To the editor:
Mechanisms for anemia in patients with nephrotic syndrome (NS) are complex and incompletely understood. Copper is an essential mineral in red blood cell metabolism. It is absorbed in the intestine, bound to its carrier protein, transported to the liver, and stored. Up to 95% of serum copper is bound to ceruloplasmin. Mouse models have shown that severe copper deficiency results in profound neutropenia1 and anemia.2 In humans, copper deficiency, which has been reported mostly in patients with chronic intestinal dysfunction, leads to anemia, neutropenia,3 and dysmyelopoietic features.4 Copper deficiency is thought to worsen anemia in patients with kidney failure.5 However, copper deficiency anemia has not yet been described in the congenital NS infant.
The patient was born at 40 weeks' gestational age. At 6 months of age, a nephrotic syndrome developed. Clinically, the patient suffered from asthenia, anorexia, and edema. Biologically, proteinuria was at 33 g/L, and serum albumin level was as low as 6 g/L before high-dose intravenous albumin infusion. Renal biopsy showed a slightly thickened mesangium, with tubular atrophy and dilated tubuli. Genetic analysis revealed a heterozygote mutation in the NPHS2 gene (c.714G>T in exon 5, leading to p.Arg238Ser) coding for podocin. No mutations were detected in the NPHS1 gene.
At 7 months of age, severe aregenerative anemia (hemoglobin level as low as 5.0 g/dL) was detected; neutrophils (1.6 × 109/L) and lymphocytes (2.5 × 109/L) were low. An infectious work-up (including HIV, hepatitis A/B/C, CMV, and EBV) came back negative. Hemoglobin electrophoresis was normal. Hemolysis was ruled out because haptoglobin was not low, and both LDH and unconjugated bilirubin were normal. Antinuclear antibody, SSA, and SSB tests were negative for lupus. Early bone marrow biopsy only showed few hypochromic erythroblasts; no vacuolated erythroids were detected. Total copper serum level was low (0.32 mg/L, normal range 1.08 to 1.44 mg/L), along with ceruloplasmin level (0.2 g/L, normal range 0.22 to 0.61 g/L). Transferrin level was slightly below normal values (1.4 g/L, normal range 2 to 3.5 g/L). Anemia was refractory to erythropoietin (NeoRecormon 6000 UI per week), iron, and vitamin B12 supplementation, which has been described.6 Blood transfusions had a very transient efficiency. Oral supplementation of copper gluconate was started (10.2 mg per day, progressively increased to as high as 31 mg per day) while monitoring hemoglobin level and reticulocyte count (Figure 1). Ceruloplasmin and total copper serum level remained low throughout supplementation because of persistent urinary loss of ceruloplasmin. However, increase of free copper was correlated with an increase in white cell count, hemoglobin level, and reticulocyte count.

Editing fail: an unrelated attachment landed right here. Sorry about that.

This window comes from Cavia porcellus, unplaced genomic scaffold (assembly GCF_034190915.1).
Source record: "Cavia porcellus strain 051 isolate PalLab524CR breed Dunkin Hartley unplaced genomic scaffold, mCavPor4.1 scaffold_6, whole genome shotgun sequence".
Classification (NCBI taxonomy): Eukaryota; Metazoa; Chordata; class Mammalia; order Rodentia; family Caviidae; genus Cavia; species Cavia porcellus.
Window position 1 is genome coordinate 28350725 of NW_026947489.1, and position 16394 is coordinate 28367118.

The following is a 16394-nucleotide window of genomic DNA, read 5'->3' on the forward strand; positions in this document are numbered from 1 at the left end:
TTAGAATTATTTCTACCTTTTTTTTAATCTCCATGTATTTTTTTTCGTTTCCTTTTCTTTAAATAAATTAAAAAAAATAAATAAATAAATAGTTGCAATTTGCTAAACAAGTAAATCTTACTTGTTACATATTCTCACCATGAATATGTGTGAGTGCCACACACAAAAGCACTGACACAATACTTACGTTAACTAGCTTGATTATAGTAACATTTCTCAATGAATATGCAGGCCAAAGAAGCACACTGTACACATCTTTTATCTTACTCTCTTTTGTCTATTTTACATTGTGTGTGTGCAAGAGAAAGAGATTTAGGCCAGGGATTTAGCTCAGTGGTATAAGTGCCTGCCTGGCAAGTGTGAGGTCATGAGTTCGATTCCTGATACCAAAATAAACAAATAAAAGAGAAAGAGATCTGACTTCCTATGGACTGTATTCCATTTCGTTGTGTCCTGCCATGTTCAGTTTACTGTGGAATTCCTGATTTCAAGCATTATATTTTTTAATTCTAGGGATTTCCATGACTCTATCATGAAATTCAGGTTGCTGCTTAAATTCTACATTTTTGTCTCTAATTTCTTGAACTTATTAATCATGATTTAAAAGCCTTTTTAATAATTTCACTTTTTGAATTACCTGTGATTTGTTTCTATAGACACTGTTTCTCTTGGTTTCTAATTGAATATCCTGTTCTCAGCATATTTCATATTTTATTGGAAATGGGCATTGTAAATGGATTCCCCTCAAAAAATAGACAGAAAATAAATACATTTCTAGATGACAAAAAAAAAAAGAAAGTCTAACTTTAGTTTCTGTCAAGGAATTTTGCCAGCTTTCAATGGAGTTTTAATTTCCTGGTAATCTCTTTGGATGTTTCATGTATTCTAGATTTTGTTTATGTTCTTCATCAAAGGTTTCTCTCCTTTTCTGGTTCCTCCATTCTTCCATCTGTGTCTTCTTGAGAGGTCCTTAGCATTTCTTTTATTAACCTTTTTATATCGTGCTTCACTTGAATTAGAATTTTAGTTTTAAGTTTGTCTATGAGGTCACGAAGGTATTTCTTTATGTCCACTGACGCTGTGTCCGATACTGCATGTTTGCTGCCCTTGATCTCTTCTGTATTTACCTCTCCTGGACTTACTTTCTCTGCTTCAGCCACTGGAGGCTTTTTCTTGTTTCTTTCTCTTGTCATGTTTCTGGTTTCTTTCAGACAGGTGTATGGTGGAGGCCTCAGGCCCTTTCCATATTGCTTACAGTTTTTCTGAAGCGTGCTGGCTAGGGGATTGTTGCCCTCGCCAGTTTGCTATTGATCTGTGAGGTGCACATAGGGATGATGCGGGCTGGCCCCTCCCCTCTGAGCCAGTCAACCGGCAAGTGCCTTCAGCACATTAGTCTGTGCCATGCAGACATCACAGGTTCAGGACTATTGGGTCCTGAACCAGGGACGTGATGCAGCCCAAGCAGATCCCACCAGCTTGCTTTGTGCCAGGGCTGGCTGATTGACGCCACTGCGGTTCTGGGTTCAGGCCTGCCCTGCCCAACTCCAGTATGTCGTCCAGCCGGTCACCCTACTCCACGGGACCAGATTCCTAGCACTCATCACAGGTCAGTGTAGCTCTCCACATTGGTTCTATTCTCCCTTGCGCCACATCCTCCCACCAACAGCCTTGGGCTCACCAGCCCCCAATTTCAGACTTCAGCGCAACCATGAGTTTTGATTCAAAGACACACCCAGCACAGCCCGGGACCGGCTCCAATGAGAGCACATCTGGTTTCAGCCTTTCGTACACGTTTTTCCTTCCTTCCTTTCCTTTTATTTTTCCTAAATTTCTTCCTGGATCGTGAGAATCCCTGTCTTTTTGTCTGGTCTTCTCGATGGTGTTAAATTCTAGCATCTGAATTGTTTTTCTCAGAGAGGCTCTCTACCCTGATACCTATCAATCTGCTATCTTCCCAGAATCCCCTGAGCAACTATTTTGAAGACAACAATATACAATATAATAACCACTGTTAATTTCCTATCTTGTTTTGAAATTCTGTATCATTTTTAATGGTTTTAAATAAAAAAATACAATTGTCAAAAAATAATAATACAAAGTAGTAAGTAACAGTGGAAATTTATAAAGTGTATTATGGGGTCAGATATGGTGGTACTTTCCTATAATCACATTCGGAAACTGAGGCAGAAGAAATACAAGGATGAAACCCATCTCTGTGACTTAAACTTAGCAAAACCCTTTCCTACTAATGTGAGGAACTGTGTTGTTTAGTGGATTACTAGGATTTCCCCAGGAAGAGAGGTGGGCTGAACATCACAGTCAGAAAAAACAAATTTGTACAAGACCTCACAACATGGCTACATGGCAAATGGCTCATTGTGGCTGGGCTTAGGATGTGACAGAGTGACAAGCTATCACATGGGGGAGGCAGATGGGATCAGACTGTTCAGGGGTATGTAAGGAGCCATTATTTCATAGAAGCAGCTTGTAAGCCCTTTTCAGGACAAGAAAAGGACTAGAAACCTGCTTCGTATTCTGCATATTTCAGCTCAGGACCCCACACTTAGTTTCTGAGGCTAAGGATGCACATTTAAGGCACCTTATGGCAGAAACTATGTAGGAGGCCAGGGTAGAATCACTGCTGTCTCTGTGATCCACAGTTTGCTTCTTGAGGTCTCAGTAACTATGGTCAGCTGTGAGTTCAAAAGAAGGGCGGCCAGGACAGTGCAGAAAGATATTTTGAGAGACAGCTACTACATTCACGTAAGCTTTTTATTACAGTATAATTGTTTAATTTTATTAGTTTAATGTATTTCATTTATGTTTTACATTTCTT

In conclusion, urinary losses because of massive proteinuria may cause copper depletion, involved in the pathogenesis of neutropenia and anemia. Interestingly, whereas normal doses of oral copper gluconate were sufficient to increase white blood cell count, high doses were necessary to lead to an increase in hemoglobin level. Therefore, it should be considered to help correct refractory aregenerative anemia in NS patients.
Conflict-of-interest disclosure: The authors declare no competing financial interests.
Correspondence: Olivier Niel, Pediatric Resuscitation, L'Archet 2 Hospital, 151 Route de Saint-Antoine de Ginestière, 06200 Nice, France; e-mail: email@example.com.
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